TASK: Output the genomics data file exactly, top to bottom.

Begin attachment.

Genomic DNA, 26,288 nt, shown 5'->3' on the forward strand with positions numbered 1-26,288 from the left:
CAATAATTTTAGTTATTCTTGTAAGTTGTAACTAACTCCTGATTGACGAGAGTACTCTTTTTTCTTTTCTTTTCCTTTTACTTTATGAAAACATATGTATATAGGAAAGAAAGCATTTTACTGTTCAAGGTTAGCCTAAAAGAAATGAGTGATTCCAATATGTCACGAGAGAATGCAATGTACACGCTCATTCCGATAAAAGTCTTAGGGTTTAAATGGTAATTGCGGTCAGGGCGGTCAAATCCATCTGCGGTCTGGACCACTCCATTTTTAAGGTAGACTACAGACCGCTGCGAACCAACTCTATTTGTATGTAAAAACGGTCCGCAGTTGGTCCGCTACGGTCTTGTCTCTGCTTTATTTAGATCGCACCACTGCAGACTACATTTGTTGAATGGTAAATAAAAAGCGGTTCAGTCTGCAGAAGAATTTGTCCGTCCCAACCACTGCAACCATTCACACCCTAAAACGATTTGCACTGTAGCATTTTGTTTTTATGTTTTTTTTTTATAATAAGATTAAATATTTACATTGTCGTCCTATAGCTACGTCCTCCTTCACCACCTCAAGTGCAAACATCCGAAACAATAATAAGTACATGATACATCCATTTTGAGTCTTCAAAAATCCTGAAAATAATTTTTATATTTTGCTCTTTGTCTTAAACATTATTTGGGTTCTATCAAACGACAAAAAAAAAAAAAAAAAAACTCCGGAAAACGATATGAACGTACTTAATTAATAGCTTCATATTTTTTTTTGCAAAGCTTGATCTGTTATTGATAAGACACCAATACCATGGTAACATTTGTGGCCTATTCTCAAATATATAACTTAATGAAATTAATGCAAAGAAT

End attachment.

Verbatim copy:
Genomic DNA, 26,288 nt, shown 5'->3' on the forward strand with positions numbered 1-26,288 from the left:
CAATAATTTTAGTTATTCTTGTAAGTTGTAACTAACTCCTGATTGACGAGAGTACTCTTTTTTCTTTTCTTTTCCTTTTACTTTATGAAAACATATGTATATAGGAAAGAAAGCATTTTACTGTTCAAGGTTAGCCTAAAAGAAATGAGTGATTCCAATATGTCACGAGAGAATGCAATGTACACGCTCATTCCGATAAAAGTCTTAGGGTTTAAATGGTAATTGCGGTCAGGGCGGTCAAATCCATCTGCGGTCTGGACCACTCCATTTTTAAGGTAGACTACAGACCGCTGCGAACCAACTCTATTTGTATGTAAAAACGGTCCGCAGTTGGTCCGCTACGGTCTTGTCTCTGCTTTATTTAGATCGCACCACTGCAGACTACATTTGTTGAATGGTAAATAAAAAGCGGTTCAGTCTGCAGAAGAATTTGTCCGTCCCAACCACTGCAACCATTCACACCCTAAAACGATTTGCACTGTAGCATTTTGTTTTTATGTTTTTTTTTTATAATAAGATTAAATATTTACATTGTCGTCCTATAGCTACGTCCTCCTTCACCACCTCAAGTGCAAACATCCGAAACAATAATAAGTACATGATACATCCATTTTGAGTCTTCAAAAATCCTGAAAATAATTTTTATATTTTGCTCTTTGTCTTAAACATTATTTGGGTTCTATCAAACGACAAAAAAAAAAAAAAAAAAACTCCGGAAAACGATATGAACGTACTTAATTAATAGCTTCATATTTTTTTTTGCAAAGCTTGATCTGTTATTGATAAGACACCAATACCATGGTAACATTTGTGGCCTATTCTCAAATATATAACTTAATGAAATTAATGCAAAGAAT